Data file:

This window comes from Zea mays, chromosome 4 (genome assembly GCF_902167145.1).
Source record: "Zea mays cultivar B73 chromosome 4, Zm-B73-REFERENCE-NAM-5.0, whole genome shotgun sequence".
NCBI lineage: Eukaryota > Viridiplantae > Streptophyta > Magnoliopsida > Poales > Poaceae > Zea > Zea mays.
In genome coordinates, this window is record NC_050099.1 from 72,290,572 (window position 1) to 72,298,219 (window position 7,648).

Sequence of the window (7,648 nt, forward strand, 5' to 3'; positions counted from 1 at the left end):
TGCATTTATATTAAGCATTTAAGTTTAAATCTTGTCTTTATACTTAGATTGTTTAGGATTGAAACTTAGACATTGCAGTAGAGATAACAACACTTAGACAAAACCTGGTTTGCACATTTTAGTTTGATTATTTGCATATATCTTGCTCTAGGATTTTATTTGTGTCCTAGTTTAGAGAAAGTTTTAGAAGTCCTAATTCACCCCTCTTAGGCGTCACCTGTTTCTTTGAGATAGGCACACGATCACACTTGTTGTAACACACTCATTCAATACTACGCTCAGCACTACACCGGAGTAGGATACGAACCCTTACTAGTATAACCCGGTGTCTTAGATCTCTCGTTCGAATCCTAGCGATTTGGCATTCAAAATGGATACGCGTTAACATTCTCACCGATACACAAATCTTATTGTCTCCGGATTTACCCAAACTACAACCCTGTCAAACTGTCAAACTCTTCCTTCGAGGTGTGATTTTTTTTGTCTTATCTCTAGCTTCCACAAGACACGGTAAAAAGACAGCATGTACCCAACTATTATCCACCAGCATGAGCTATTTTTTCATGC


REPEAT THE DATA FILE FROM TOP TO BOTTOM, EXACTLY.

This window comes from Zea mays, chromosome 4 (genome assembly GCF_902167145.1).
Source record: "Zea mays cultivar B73 chromosome 4, Zm-B73-REFERENCE-NAM-5.0, whole genome shotgun sequence".
NCBI lineage: Eukaryota > Viridiplantae > Streptophyta > Magnoliopsida > Poales > Poaceae > Zea > Zea mays.
In genome coordinates, this window is record NC_050099.1 from 72,290,572 (window position 1) to 72,298,219 (window position 7,648).

Sequence of the window (7,648 nt, forward strand, 5' to 3'; positions counted from 1 at the left end):
TGCATTTATATTAAGCATTTAAGTTTAAATCTTGTCTTTATACTTAGATTGTTTAGGATTGAAACTTAGACATTGCAGTAGAGATAACAACACTTAGACAAAACCTGGTTTGCACATTTTAGTTTGATTATTTGCATATATCTTGCTCTAGGATTTTATTTGTGTCCTAGTTTAGAGAAAGTTTTAGAAGTCCTAATTCACCCCTCTTAGGCGTCACCTGTTTCTTTGAGATAGGCACACGATCACACTTGTTGTAACACACTCATTCAATACTACGCTCAGCACTACACCGGAGTAGGATACGAACCCTTACTAGTATAACCCGGTGTCTTAGATCTCTCGTTCGAATCCTAGCGATTTGGCATTCAAAATGGATACGCGTTAACATTCTCACCGATACACAAATCTTATTGTCTCCGGATTTACCCAAACTACAACCCTGTCAAACTGTCAAACTCTTCCTTCGAGGTGTGATTTTTTTTGTCTTATCTCTAGCTTCCACAAGACACGGTAAAAAGACAGCATGTACCCAACTATTATCCACCAGCATGAGCTATTTTTTCATGC